Australian judges rejected a challenge launched by the tennis player, after the government cancelled his visa on “health and good order grounds”. The Australian immigration department initially cancelled the unvaccinated tennis star’s visa, arguing that an acceptance of the player’s vaccination status could encourage anti-vaccine sentiment. The decision means the nine-time champion will not be defending his title at the Australian Open, which begins on Monday.
While some were outraged at the decision, the news also sparked an amused response on Twitter with numerous memes and jokes relating to the issue emerging.
A mock-up of the movie The Terminal – which involves a man stuck in an airport for an extended period of time due to problems with his visa – started trending on the social media platform.
Images of the movie’s promotional poster were shared, with Mr Djocovic edited into it.
Airline company Ryanair also mocked the star by offering him a flight home.
Tho organisation shared a photo of Hawkeye technology, used in televised tennis matches, showing the ball landing outside the sidelines in territory marked “Not Australia”.
They wrote: “Unlucky @DjokerNole. Flight home?”
Journalist Chris Hewitt said that the saga may be “Djokovic’s greatest return”, while others called the player “NoVax” Djokovic.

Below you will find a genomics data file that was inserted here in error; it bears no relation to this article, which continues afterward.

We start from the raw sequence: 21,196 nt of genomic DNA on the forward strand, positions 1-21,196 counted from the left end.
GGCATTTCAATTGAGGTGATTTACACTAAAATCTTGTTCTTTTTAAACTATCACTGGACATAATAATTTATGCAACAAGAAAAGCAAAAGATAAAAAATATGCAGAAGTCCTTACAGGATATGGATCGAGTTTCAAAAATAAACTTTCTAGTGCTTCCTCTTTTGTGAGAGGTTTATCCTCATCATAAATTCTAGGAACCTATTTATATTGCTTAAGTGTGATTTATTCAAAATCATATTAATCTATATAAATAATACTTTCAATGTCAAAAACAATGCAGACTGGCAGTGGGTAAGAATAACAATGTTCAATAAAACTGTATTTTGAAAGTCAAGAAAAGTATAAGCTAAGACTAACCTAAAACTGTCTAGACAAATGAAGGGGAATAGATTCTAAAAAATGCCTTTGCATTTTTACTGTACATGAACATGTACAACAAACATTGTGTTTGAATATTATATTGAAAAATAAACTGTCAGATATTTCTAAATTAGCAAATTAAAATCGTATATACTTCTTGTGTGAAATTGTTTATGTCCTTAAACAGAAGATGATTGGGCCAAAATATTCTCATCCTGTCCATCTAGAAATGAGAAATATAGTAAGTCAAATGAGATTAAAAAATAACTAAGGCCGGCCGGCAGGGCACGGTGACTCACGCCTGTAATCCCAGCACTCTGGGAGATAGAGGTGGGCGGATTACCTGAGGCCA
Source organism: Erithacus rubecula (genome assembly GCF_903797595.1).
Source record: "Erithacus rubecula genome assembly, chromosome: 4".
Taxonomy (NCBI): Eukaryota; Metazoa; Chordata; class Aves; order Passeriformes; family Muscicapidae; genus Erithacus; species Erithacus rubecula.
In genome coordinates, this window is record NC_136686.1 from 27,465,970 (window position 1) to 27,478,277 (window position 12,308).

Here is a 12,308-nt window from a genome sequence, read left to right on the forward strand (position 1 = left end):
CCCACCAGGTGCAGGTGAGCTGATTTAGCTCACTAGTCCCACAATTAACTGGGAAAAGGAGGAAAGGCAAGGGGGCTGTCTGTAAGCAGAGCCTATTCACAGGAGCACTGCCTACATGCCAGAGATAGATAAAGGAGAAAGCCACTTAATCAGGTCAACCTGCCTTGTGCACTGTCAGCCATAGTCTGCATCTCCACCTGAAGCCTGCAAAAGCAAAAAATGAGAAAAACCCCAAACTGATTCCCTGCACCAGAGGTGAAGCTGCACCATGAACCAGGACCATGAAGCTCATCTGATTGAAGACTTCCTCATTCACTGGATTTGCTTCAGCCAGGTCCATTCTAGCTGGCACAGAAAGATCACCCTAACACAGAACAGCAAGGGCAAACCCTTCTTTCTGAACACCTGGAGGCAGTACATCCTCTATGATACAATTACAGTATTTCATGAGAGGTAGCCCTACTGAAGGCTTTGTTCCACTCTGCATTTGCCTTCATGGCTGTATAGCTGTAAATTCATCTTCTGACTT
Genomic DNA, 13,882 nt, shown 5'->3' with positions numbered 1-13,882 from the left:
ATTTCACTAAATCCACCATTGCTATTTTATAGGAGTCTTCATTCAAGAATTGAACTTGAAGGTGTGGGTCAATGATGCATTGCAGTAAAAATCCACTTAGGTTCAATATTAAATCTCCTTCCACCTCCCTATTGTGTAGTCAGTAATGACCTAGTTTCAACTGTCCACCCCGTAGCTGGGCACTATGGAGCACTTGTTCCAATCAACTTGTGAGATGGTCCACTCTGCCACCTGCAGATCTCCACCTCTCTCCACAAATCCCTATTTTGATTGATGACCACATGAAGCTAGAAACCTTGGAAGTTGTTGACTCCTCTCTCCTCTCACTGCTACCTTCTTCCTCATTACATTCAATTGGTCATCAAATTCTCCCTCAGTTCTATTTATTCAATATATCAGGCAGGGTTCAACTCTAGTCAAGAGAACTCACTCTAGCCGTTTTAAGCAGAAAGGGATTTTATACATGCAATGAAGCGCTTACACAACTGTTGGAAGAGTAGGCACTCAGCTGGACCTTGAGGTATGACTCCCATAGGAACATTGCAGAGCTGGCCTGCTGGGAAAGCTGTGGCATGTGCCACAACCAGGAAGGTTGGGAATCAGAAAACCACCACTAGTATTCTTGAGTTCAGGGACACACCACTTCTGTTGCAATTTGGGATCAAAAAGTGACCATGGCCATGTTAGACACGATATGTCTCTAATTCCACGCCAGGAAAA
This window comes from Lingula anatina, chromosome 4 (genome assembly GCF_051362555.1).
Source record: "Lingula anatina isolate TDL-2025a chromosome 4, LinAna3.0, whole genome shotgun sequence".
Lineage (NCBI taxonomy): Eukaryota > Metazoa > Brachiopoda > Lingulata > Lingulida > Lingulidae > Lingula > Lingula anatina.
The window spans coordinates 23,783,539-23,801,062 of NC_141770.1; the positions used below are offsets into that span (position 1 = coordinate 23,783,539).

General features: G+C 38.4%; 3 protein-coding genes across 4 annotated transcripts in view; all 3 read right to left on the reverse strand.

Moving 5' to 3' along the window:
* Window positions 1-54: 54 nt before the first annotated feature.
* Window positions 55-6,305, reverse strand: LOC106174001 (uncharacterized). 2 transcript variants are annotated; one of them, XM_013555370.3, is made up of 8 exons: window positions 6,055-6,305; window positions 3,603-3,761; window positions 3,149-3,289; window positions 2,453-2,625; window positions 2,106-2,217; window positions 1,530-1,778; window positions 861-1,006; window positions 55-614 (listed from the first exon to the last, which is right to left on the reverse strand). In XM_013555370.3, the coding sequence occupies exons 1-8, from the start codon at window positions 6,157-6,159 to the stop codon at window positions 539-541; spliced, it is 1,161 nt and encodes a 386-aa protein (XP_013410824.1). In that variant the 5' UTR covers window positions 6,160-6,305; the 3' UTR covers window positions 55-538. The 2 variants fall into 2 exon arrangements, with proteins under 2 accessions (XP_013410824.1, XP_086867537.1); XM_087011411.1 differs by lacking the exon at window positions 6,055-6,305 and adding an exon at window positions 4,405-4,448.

One user, nicknamed RFInvests edited a photo of Roger Federer’s face onto an immigration authority official, joking that the Swiss tennis player was behind the crisis.
They captioned it: “Live scenes at Melbourne Airport Border Control.. #Federer #Djokovic #AustralianOpen.”
Meanwhile, Jenny Frecklington-Jones shared a video clip from an interview with Mr Federer and fellow tennis player Rafael Nadal, which shows the two men laughing.
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He said: “I don’t care how good a tennis player he is.
“If he’s refusing to get vaccinated, he shouldn’t be allowed in.
“If this exemption is true, it sends an appalling message to millions seeking to reduce #COVID19Aus risk to themselves & others.
“#Vaccination shows respect, Novak.”
However, others have hit out the ruling.
Greg Barnes SC, a spokesperson for the Australian Lawyers’ Alliance, called the decision “deeply troubling”.
He said: “One of the most dangerous aspects of the Djokovic matter is the preparedness of the federal government to deem someone a risk to public order simply on the basis of what it perceives that person’s views might be.
“This is Orwellian and it is deeply troubling in a society supposedly committed to freedom of speech and freedom of thought”.
Mr Djokovic said he was “extremely disappointed” but “respects” the ruling.